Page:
Our evolving role in trade

As the world was rebuilding in 1946, Canada had the means but not the mechanism to assist governments of other nations in their efforts. The Government of Canada responded with the creation of the Canadian Commercial Corporation (CCC). This new government organization was formed to deliver the critical Canadian resources desperately needed by European Governments for reconstruction efforts and was designed to offer rapid acquisitions to meet critical needs while maintaining careful control over the significant public funds it was managing for these purchases.

In 1956, CCC was given responsibility for Government of Canada support of the Canada-US Defense Production Sharing Agreement (DPSA). Under the DPSA, CCC acts as prime contractor on almost all US Department of Defense purchases from Canada.

CCC has evolved since that time but remains true to its original commitment to provide governments around the world with access to quality Canadian products and services under its business lines of Global Defence and Security and International Commercial Business.

Timeline

  • 1946: CCC is created as a Crown corporation by an Act of Parliament. Its mandate is to support the reconstruction of post-World War II Europe, led by the  U.S. under the Marshall Plan. Major shipments and projects include sending 23,700 horses to Europe, $4 million in automotive parts to United Nations Relief and Rehabilitation Administration, $4 million in steel bridging to China and $62 million of ship construction for France.
  • 1947 – 1951: CCC functions as the domestic procurement agency for Canada’s Department of National Defence.

  • 1953: After the Korean Armistice, CCC steps in as the purchasing agent for the United Nations Korean Reconstruction Agency.

  • 1956: The Government of Canada and the United States Department of Defense (U.S. DoD) formalize their defence procurement relationship by signing the Defence Production Sharing Agreement (DPSA). The document situates CCC as the defence cooperation procurement portal for most contracts awarded to Canadian firms, recognizing the importance of the integrated nature of the North American defence industrial base.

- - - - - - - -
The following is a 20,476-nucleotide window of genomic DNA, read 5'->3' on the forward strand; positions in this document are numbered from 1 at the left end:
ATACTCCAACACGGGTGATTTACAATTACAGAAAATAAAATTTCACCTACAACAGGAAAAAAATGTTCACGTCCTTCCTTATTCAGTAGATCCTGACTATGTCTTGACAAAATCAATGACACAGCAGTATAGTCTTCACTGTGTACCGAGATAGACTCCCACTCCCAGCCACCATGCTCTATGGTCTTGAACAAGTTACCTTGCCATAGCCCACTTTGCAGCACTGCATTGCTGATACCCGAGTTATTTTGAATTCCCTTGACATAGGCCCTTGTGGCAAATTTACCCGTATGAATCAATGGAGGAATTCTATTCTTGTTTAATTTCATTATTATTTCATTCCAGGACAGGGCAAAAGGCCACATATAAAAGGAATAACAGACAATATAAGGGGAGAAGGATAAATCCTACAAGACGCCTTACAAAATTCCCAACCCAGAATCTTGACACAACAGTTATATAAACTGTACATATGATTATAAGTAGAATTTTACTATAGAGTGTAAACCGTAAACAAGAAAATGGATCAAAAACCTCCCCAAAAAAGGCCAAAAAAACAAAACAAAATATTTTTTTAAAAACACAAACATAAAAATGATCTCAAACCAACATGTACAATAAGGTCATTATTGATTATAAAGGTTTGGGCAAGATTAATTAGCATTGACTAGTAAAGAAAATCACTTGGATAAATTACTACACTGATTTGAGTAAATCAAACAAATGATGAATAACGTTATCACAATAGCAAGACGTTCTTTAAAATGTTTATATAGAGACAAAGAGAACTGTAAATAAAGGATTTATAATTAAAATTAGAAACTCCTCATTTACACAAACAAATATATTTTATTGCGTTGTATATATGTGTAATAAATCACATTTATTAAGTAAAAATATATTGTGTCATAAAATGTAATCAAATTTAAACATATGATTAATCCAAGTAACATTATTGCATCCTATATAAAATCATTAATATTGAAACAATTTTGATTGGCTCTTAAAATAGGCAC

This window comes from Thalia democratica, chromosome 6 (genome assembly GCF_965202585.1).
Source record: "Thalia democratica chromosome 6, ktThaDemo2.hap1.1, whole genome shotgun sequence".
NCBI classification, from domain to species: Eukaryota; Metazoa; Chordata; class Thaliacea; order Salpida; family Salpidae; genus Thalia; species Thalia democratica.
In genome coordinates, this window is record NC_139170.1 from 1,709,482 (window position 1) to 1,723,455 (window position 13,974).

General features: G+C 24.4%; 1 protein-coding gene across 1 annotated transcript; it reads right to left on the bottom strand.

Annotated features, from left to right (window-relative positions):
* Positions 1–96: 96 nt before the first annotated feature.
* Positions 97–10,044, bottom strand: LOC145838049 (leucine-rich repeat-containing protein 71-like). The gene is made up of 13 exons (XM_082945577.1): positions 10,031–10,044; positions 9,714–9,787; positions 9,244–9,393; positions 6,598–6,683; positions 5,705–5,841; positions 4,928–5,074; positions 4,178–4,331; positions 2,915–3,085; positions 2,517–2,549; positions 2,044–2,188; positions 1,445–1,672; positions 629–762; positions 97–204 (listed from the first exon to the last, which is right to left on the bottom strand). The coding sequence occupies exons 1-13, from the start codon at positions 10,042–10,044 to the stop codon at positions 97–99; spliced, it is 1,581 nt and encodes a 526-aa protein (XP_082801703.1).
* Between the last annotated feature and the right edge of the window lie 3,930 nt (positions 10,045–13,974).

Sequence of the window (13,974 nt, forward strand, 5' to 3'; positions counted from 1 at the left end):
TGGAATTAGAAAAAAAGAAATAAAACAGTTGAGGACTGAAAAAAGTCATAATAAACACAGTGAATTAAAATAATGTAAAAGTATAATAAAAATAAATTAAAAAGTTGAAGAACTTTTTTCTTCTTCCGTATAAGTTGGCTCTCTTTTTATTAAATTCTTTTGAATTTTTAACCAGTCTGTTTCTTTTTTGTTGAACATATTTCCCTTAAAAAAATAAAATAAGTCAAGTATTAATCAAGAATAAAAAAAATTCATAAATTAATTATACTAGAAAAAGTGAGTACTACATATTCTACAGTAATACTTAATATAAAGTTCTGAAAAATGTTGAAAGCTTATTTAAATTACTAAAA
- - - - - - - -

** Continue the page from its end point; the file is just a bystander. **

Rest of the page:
• 1961: Attained $1 billion in contract volume with the U.S. DoD, with contract inquiries from U.S. military departments hitting nearly 6,000—and jumping to 9,000 the next year, demonstrating the U.S. DoD’s trust in CCC and their interest in Canadian products and capabilities. 

  • 1962: Following the success of the DPSA, NASA signs an agreement to establish a similar level of support to NASA for contracts awarded to Canadian firms through CCC.

  • 1963: Canada and the U.S. DoD sign the Defense Development Sharing Agreement (DDSA) to promote joint funding of research and development projects conducted by Canadian companies. Contracts awarded under this program are managed by CCC in the same manner as DPSA contracts.

  • 1968: Canada’s external aid commitments continue to grow, and the Canadian International Development Agency (CIDA) (now a part of Global Affairs Canada) is established to manage most of Canada’s development assistance budget. Due to the Corporation’s experience in providing international aid, CCC is chosen to act as CIDA’s (now a part of GAC) primary purchaser. 

  • 1970: CCC's role as CIDA's (now a part of GAC) procurement agency for the World Food and International Food program expands, and the Corporation makes substantial purchases of Canadian wheat for distribution overseas.

  • 1975: Signing, with SPAR Aerospace (now MDA Corporation), a five-year agreement with NASA to develop the Canadarm. Launched in 1981, the Canadarm became one of Canada’s most recognizable contributions to the U.S. space program.

  • 1976: The Corporation brings Canadian technological expertise to the renowned Canada-France-Hawaii Telescope project, helping build a world-class optical/infrared telescope located at the summit of Mauna Kea Mountain in Hawaii.